Chile, the southernmost country of the world, was once described by Chilean Nobel Prize Winner Pablo Neruda as the "country made for poets." From flamingos in the world’s driest desert, to penguin colonies in the southern Patagonia region and the towering presence of the Andes, Chile's variety of natural wonders is enchanting. You will learn about Chilean culture by sharing your host student’s special traditions as they practice and teach the customs of their various ethnic groups.
Like Latin Americans in general, Chileans are friendly. Chile is a vast mixture of races and nationalities such as Mapuches (the native Chileans), Aymara, Palestinians, Jews, Italians, Asians, Yugoslavians, Greeks and Germans. Because of this great ethnic diversity, Chileans are open to many different types of people. Life in Chile is very family oriented and children are taught to have a strong respect for their parents. Most families are patriarchal but mothers do have an equal hand in decision making. Sons and daughters are treated differently with the rules for girls being more stringent.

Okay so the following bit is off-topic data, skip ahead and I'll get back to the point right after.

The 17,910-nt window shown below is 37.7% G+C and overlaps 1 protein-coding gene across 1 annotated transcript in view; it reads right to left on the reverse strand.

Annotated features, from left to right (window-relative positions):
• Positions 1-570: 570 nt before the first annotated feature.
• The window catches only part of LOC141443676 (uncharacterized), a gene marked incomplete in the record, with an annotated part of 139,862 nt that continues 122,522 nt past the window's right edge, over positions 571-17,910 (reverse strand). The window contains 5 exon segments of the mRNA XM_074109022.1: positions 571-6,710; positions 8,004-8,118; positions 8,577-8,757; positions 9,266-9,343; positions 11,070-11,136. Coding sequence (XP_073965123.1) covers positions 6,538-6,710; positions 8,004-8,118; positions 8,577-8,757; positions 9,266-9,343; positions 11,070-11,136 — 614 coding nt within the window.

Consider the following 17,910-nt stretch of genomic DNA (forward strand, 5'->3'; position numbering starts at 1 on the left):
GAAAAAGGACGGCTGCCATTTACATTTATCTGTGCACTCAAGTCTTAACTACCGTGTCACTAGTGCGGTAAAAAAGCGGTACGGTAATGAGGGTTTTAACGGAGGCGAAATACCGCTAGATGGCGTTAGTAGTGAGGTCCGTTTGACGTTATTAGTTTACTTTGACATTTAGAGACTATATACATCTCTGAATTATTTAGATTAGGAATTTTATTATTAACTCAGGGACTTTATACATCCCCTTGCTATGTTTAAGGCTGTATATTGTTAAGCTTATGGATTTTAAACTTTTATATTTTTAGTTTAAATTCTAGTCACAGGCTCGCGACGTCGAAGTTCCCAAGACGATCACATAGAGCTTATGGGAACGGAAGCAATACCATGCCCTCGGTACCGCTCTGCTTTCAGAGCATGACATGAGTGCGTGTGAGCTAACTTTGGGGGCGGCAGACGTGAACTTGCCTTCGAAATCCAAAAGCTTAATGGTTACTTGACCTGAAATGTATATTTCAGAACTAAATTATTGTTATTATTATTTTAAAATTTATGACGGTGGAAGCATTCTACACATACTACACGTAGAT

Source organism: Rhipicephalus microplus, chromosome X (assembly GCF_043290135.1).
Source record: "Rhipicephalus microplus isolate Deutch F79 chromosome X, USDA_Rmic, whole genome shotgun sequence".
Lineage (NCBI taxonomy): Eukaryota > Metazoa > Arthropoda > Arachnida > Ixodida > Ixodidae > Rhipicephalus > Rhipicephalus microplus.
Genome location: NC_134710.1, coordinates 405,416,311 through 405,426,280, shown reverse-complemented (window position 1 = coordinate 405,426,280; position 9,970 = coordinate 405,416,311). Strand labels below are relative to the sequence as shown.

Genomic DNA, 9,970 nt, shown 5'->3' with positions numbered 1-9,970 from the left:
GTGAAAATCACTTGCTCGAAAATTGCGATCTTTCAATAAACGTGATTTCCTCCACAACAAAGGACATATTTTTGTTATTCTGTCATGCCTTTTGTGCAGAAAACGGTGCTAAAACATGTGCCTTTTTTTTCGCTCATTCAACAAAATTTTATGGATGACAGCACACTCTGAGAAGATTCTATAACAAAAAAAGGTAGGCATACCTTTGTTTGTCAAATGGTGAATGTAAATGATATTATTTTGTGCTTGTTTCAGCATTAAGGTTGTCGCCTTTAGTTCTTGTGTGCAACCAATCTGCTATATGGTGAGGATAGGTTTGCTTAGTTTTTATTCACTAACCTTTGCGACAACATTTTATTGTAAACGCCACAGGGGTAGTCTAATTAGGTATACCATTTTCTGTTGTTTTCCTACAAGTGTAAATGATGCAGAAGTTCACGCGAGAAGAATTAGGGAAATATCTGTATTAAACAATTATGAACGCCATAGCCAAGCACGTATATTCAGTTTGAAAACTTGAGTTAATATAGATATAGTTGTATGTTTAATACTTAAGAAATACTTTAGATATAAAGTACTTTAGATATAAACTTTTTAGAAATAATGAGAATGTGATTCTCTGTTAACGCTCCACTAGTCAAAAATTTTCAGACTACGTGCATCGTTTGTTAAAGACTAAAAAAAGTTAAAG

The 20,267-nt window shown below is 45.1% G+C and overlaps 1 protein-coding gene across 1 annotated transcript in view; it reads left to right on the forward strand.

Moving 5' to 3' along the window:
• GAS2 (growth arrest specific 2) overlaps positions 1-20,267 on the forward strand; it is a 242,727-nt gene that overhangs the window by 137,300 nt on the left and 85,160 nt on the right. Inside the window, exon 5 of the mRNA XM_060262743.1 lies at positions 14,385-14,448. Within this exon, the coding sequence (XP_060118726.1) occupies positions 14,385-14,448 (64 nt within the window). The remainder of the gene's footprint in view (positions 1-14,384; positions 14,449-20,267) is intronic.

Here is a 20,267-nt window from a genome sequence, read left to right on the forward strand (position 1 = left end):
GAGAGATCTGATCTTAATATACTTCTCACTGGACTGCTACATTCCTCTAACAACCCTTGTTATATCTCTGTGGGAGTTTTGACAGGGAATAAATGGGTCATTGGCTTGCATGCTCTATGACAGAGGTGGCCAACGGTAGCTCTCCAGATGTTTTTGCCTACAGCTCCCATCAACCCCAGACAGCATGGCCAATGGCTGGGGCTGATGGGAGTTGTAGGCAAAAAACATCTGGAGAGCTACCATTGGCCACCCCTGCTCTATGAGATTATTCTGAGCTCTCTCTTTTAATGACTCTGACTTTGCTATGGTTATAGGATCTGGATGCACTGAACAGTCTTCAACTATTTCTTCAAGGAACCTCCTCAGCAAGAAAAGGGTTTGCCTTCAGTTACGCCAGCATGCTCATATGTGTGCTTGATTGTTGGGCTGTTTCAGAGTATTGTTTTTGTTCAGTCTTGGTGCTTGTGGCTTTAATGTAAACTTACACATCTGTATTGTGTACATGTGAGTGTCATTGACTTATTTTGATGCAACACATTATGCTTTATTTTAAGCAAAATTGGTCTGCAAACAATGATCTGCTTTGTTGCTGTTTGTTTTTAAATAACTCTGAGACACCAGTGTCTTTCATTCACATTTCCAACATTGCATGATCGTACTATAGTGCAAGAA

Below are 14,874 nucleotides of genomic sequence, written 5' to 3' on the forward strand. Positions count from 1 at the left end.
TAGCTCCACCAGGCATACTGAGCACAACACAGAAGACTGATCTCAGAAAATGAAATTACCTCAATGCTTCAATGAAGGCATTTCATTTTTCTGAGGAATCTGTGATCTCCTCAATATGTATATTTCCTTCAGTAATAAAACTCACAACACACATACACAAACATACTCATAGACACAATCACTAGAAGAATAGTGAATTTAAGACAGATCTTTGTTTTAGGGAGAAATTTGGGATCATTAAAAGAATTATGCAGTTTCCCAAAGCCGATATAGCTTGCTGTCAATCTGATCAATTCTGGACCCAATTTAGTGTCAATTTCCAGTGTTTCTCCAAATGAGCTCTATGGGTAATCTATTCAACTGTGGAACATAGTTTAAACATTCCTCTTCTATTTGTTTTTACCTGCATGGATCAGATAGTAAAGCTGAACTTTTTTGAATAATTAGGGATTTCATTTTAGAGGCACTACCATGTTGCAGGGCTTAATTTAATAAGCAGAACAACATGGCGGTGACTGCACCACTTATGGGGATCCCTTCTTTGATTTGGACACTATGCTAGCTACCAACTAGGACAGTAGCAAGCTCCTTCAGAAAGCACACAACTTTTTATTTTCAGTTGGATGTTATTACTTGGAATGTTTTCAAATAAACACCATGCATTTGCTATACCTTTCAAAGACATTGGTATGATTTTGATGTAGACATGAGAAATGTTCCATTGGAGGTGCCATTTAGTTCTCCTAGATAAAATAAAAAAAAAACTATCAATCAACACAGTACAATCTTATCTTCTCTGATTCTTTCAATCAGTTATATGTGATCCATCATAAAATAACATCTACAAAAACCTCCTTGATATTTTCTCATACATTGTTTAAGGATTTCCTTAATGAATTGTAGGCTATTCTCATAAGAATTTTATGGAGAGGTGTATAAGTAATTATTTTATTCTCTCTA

In their spare time, young Chileans like to get together at friends’ houses or go to movies. They also like to gather in the town square, go to parties, or just hang out in the local café. Most schools have the option for after school sports and activities.
Chilean dress is very similar to Western style of dress. Students are required to wear uniforms to school. Chile goes through most of the same weather conditions as we do in the U.S.
Lunch is the main meal of the day. A typical dish includes meat (beef, lamb, pork or chicken) or fish with rice or pasta and vegetables. Dinner is served after 8 and is normally smaller portions of lunch. Food is often steamed, fried in vegetable oil, or barbecued. Fruits are varied and abundant in Chile throughout the year.
Spanish is the primary language in Chile, but English, German and Mapudungun are also commonly spoken. About 70% of the population is Roman Catholic.